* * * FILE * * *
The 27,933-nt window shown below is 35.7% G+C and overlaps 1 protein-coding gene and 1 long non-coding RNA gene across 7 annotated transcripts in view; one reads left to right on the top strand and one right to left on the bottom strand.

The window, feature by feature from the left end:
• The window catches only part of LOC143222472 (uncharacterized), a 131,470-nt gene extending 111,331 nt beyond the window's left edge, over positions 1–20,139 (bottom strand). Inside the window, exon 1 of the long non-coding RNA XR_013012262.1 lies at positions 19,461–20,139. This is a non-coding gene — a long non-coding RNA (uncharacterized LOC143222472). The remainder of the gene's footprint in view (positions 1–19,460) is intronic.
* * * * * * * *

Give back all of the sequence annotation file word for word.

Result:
The 27,933-nt window shown below is 35.7% G+C and overlaps 1 protein-coding gene and 1 long non-coding RNA gene across 7 annotated transcripts in view; one reads left to right on the top strand and one right to left on the bottom strand.

The window, feature by feature from the left end:
• The window catches only part of LOC143222472 (uncharacterized), a 131,470-nt gene extending 111,331 nt beyond the window's left edge, over positions 1–20,139 (bottom strand). Inside the window, exon 1 of the long non-coding RNA XR_013012262.1 lies at positions 19,461–20,139. This is a non-coding gene — a long non-coding RNA (uncharacterized LOC143222472). The remainder of the gene's footprint in view (positions 1–19,460) is intronic.